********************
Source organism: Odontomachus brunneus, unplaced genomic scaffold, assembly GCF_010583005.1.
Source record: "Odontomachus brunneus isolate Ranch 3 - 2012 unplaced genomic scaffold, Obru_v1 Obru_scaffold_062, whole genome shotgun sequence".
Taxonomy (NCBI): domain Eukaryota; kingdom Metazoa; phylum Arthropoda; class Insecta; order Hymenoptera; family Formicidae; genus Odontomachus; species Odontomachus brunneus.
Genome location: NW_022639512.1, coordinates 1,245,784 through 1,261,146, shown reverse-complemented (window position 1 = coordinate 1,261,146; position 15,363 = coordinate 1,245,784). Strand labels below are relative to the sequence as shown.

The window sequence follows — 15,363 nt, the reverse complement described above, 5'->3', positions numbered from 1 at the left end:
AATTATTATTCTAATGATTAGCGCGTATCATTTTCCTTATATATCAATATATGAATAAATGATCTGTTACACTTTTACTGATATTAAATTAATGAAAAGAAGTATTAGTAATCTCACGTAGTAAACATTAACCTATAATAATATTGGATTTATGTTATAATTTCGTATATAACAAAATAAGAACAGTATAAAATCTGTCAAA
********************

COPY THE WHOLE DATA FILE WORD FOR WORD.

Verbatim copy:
Source organism: Odontomachus brunneus, unplaced genomic scaffold, assembly GCF_010583005.1.
Source record: "Odontomachus brunneus isolate Ranch 3 - 2012 unplaced genomic scaffold, Obru_v1 Obru_scaffold_062, whole genome shotgun sequence".
Taxonomy (NCBI): domain Eukaryota; kingdom Metazoa; phylum Arthropoda; class Insecta; order Hymenoptera; family Formicidae; genus Odontomachus; species Odontomachus brunneus.
Genome location: NW_022639512.1, coordinates 1,245,784 through 1,261,146, shown reverse-complemented (window position 1 = coordinate 1,261,146; position 15,363 = coordinate 1,245,784). Strand labels below are relative to the sequence as shown.

The window sequence follows — 15,363 nt, the reverse complement described above, 5'->3', positions numbered from 1 at the left end:
AATTATTATTCTAATGATTAGCGCGTATCATTTTCCTTATATATCAATATATGAATAAATGATCTGTTACACTTTTACTGATATTAAATTAATGAAAAGAAGTATTAGTAATCTCACGTAGTAAACATTAACCTATAATAATATTGGATTTATGTTATAATTTCGTATATAACAAAATAAGAACAGTATAAAATCTGTCAAA